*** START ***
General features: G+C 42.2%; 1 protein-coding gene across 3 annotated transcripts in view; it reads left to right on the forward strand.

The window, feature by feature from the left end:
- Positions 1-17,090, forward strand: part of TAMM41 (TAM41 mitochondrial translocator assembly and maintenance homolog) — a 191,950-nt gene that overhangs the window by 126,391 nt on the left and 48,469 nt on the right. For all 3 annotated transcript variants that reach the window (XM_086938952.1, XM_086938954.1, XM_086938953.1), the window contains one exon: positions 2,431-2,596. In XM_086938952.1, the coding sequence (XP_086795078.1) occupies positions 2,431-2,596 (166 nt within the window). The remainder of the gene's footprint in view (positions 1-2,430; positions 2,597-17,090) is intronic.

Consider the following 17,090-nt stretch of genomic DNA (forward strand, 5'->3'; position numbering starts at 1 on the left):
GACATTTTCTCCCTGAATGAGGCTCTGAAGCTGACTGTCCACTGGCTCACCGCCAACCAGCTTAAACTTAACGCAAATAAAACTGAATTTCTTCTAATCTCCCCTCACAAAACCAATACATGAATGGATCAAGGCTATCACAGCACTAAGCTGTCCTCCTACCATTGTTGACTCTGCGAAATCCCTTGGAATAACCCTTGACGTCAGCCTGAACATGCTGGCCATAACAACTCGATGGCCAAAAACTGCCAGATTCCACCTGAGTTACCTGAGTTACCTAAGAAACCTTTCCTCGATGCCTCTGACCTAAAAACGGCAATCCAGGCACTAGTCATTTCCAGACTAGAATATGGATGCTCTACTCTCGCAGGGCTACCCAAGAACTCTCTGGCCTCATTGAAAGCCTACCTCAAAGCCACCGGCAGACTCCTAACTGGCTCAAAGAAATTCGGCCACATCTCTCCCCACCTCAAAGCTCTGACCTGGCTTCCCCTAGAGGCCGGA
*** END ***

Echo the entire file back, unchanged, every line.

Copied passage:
General features: G+C 42.2%; 1 protein-coding gene across 3 annotated transcripts in view; it reads left to right on the forward strand.

The window, feature by feature from the left end:
- Positions 1-17,090, forward strand: part of TAMM41 (TAM41 mitochondrial translocator assembly and maintenance homolog) — a 191,950-nt gene that overhangs the window by 126,391 nt on the left and 48,469 nt on the right. For all 3 annotated transcript variants that reach the window (XM_086938952.1, XM_086938954.1, XM_086938953.1), the window contains one exon: positions 2,431-2,596. In XM_086938952.1, the coding sequence (XP_086795078.1) occupies positions 2,431-2,596 (166 nt within the window). The remainder of the gene's footprint in view (positions 1-2,430; positions 2,597-17,090) is intronic.

Consider the following 17,090-nt stretch of genomic DNA (forward strand, 5'->3'; position numbering starts at 1 on the left):
GACATTTTCTCCCTGAATGAGGCTCTGAAGCTGACTGTCCACTGGCTCACCGCCAACCAGCTTAAACTTAACGCAAATAAAACTGAATTTCTTCTAATCTCCCCTCACAAAACCAATACATGAATGGATCAAGGCTATCACAGCACTAAGCTGTCCTCCTACCATTGTTGACTCTGCGAAATCCCTTGGAATAACCCTTGACGTCAGCCTGAACATGCTGGCCATAACAACTCGATGGCCAAAAACTGCCAGATTCCACCTGAGTTACCTGAGTTACCTAAGAAACCTTTCCTCGATGCCTCTGACCTAAAAACGGCAATCCAGGCACTAGTCATTTCCAGACTAGAATATGGATGCTCTACTCTCGCAGGGCTACCCAAGAACTCTCTGGCCTCATTGAAAGCCTACCTCAAAGCCACCGGCAGACTCCTAACTGGCTCAAAGAAATTCGGCCACATCTCTCCCCACCTCAAAGCTCTGACCTGGCTTCCCCTAGAGGCCGGA